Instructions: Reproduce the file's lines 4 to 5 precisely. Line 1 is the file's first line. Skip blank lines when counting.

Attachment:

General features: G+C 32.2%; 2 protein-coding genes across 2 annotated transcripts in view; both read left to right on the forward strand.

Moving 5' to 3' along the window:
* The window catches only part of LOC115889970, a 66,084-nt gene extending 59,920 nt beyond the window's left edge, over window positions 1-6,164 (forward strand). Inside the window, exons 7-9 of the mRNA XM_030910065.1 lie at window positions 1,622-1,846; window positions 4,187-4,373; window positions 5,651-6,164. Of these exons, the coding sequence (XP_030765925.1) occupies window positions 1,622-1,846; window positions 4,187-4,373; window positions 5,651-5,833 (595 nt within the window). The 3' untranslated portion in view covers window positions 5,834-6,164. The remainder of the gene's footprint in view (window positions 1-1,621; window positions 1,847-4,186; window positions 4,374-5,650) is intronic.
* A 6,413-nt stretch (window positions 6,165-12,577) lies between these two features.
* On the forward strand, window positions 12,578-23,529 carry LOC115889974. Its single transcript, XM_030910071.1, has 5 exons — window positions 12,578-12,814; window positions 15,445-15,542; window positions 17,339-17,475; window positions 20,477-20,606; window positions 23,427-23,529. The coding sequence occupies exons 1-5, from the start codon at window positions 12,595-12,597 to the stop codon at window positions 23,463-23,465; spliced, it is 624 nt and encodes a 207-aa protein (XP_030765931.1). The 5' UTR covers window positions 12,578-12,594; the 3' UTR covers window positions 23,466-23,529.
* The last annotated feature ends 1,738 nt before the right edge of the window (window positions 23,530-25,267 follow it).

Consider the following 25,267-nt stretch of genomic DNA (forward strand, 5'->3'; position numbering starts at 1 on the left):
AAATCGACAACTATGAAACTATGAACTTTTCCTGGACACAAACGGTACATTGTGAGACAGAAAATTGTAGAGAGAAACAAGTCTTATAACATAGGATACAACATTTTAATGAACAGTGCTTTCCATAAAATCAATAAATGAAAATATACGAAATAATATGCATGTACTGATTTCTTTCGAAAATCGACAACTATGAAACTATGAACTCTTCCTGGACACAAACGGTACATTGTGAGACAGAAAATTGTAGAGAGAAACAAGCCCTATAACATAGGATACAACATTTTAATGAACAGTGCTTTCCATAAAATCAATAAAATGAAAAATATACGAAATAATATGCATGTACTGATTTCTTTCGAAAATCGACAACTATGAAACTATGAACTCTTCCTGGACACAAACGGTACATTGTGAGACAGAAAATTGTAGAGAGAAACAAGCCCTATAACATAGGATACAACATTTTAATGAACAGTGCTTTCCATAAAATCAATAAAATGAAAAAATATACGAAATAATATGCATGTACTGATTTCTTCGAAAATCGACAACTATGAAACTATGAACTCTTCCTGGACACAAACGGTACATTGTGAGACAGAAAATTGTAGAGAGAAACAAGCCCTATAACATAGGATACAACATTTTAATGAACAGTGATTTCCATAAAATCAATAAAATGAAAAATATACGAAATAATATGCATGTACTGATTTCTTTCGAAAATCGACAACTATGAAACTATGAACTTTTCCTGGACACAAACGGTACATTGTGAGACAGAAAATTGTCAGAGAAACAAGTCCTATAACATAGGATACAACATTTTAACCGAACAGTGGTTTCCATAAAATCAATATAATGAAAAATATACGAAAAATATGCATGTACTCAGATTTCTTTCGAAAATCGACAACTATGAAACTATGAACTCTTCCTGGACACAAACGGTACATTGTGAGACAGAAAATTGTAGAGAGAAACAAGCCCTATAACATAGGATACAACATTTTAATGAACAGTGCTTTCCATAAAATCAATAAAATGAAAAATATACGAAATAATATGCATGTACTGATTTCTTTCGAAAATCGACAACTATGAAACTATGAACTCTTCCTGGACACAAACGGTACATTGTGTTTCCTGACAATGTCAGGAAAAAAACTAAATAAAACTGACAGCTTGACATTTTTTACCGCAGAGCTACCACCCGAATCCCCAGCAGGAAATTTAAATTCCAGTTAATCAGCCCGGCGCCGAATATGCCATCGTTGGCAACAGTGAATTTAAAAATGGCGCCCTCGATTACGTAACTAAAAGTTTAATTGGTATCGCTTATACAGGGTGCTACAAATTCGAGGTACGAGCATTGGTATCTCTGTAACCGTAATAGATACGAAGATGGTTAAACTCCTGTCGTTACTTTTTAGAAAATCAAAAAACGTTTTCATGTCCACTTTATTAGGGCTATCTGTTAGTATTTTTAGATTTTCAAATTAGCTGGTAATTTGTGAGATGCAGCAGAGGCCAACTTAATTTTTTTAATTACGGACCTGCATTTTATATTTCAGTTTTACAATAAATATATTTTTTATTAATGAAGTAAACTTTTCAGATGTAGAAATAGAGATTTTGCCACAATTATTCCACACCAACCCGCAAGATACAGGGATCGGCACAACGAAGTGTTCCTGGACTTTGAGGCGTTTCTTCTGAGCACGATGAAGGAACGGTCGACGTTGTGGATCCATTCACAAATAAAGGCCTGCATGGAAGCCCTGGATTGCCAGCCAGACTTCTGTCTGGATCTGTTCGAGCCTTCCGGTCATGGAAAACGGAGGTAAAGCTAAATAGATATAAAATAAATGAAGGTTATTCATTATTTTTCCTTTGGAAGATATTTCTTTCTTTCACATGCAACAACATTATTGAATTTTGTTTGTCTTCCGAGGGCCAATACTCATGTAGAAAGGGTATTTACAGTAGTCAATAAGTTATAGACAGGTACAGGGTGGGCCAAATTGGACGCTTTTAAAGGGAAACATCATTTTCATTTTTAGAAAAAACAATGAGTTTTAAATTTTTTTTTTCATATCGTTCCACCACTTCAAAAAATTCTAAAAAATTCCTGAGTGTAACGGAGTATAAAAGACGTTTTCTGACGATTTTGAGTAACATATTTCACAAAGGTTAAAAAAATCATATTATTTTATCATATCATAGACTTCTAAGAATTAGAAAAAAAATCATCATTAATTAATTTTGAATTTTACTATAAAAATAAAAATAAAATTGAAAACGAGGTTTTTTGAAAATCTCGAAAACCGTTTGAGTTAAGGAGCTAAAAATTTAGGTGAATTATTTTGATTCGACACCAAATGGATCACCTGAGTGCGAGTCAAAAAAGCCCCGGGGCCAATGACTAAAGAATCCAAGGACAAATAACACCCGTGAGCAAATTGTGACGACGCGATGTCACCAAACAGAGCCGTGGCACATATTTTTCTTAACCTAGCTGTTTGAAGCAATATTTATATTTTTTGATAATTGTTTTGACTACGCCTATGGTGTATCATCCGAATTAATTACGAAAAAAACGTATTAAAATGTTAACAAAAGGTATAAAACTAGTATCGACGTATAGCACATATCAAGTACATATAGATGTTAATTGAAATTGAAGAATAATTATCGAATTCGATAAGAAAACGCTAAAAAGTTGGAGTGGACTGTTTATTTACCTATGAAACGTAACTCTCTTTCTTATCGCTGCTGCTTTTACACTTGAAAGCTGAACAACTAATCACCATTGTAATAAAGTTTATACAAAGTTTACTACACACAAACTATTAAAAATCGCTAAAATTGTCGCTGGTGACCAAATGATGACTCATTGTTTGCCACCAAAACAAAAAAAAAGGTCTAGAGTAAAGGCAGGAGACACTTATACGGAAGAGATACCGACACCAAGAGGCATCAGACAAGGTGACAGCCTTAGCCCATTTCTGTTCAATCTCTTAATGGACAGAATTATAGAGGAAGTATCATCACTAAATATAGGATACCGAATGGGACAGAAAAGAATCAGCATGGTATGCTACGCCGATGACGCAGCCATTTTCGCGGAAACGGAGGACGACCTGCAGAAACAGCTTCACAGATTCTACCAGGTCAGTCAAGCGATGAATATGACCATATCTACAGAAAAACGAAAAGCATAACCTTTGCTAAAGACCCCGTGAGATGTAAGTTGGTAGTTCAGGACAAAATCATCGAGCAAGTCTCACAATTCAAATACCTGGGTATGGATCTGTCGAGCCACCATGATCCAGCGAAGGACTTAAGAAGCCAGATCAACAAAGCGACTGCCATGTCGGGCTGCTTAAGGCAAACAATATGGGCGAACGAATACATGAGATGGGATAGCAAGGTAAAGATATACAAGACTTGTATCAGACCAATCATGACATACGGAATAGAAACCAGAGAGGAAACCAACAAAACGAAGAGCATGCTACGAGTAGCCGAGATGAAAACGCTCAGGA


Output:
* A 6,413-nt stretch (window positions 6,165-12,577) lies between these two features.
* On the forward strand, window positions 12,578-23,529 carry LOC115889974. Its single transcript, XM_030910071.1, has 5 exons — window positions 12,578-12,814; window positions 15,445-15,542; window positions 17,339-17,475; window positions 20,477-20,606; window positions 23,427-23,529. The coding sequence occupies exons 1-5, from the start codon at window positions 12,595-12,597 to the stop codon at window positions 23,463-23,465; spliced, it is 624 nt and encodes a 207-aa protein (XP_030765931.1). The 5' UTR covers window positions 12,578-12,594; the 3' UTR covers window positions 23,466-23,529.